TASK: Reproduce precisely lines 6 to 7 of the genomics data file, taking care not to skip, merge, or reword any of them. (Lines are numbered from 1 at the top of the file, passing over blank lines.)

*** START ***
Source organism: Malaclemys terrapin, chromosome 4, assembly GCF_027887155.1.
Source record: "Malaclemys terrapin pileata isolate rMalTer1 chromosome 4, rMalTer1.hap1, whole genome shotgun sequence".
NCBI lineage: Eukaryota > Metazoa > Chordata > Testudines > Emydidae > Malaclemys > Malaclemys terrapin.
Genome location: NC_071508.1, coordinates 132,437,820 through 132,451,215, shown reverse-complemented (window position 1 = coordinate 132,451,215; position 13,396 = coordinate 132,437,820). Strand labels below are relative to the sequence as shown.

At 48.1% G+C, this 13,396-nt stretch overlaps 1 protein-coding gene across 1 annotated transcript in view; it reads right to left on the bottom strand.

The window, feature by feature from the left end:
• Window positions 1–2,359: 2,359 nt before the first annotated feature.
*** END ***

The window, feature by feature from the left end:
• Window positions 1–2,359: 2,359 nt before the first annotated feature.